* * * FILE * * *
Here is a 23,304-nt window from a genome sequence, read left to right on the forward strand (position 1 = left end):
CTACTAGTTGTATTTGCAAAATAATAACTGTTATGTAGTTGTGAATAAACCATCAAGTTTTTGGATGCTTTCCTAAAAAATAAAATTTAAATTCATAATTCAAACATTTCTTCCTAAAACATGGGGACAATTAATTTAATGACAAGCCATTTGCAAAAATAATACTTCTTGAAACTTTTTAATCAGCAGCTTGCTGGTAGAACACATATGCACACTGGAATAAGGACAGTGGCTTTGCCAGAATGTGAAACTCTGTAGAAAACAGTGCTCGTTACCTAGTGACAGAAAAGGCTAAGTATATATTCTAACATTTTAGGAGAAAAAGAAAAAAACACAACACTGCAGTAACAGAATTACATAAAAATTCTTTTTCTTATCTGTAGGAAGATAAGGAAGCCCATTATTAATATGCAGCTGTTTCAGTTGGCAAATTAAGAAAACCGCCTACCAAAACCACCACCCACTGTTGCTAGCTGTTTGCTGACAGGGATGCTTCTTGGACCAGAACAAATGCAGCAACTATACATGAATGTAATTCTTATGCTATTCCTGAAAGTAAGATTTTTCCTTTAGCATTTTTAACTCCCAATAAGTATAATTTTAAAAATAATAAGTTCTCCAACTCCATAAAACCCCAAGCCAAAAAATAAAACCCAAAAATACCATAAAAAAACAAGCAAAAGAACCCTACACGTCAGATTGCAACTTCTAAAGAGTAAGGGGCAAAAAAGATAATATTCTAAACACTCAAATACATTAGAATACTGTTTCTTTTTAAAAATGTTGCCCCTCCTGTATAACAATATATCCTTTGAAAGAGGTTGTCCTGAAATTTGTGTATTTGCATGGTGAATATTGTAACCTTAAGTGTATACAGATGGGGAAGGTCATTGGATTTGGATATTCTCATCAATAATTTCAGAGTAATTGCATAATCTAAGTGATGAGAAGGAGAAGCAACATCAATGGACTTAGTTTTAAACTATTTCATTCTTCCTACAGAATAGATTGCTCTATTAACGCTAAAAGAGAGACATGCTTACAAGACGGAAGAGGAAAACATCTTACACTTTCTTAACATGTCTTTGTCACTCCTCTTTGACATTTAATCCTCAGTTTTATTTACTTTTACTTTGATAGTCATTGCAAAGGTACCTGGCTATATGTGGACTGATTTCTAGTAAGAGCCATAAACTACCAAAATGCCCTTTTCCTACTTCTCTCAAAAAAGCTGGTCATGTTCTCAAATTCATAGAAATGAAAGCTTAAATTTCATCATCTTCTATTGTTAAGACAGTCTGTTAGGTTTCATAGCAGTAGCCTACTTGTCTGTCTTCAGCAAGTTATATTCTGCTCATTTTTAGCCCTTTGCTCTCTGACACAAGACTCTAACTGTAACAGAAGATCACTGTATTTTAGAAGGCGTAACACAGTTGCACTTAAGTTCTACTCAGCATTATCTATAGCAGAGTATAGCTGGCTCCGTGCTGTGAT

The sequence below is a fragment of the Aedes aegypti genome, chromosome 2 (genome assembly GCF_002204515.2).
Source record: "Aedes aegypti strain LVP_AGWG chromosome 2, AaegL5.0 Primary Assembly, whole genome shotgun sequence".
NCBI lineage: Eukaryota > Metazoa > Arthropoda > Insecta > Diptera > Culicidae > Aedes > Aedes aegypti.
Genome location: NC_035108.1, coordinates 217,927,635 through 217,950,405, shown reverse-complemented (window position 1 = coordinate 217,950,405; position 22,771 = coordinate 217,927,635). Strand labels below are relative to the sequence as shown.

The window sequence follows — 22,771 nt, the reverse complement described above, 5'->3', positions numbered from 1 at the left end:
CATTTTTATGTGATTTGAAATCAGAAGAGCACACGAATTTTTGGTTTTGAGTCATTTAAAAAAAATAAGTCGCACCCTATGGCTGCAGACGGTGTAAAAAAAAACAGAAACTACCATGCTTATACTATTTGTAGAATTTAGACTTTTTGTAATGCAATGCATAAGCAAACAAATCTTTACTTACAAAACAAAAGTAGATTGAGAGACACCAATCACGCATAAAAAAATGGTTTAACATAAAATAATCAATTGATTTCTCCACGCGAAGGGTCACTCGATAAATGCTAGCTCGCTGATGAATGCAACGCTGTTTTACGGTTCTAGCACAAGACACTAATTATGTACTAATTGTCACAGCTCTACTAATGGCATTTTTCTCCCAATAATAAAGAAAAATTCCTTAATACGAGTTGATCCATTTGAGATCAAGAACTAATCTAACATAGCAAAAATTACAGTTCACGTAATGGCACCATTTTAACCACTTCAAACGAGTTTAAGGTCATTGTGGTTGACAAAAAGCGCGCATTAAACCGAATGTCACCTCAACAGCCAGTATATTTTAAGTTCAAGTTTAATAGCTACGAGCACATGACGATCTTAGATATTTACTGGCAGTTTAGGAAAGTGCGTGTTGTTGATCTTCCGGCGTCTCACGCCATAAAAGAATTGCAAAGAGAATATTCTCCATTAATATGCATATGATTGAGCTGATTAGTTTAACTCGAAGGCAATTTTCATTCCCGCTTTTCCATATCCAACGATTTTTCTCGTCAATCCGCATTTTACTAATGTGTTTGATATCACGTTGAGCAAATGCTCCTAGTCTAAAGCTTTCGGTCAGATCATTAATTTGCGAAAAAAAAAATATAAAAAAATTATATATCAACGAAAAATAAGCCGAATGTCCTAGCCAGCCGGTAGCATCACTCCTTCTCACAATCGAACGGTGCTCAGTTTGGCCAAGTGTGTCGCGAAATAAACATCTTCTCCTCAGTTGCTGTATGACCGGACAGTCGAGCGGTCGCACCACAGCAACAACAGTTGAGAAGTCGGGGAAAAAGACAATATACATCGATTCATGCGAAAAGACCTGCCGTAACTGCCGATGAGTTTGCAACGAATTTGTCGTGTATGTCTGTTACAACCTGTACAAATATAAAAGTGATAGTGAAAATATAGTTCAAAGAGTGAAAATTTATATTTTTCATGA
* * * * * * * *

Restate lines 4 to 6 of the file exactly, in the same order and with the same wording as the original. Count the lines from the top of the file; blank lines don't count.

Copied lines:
Source record: "Aedes aegypti strain LVP_AGWG chromosome 2, AaegL5.0 Primary Assembly, whole genome shotgun sequence".
NCBI lineage: Eukaryota > Metazoa > Arthropoda > Insecta > Diptera > Culicidae > Aedes > Aedes aegypti.
Genome location: NC_035108.1, coordinates 217,927,635 through 217,950,405, shown reverse-complemented (window position 1 = coordinate 217,950,405; position 22,771 = coordinate 217,927,635). Strand labels below are relative to the sequence as shown.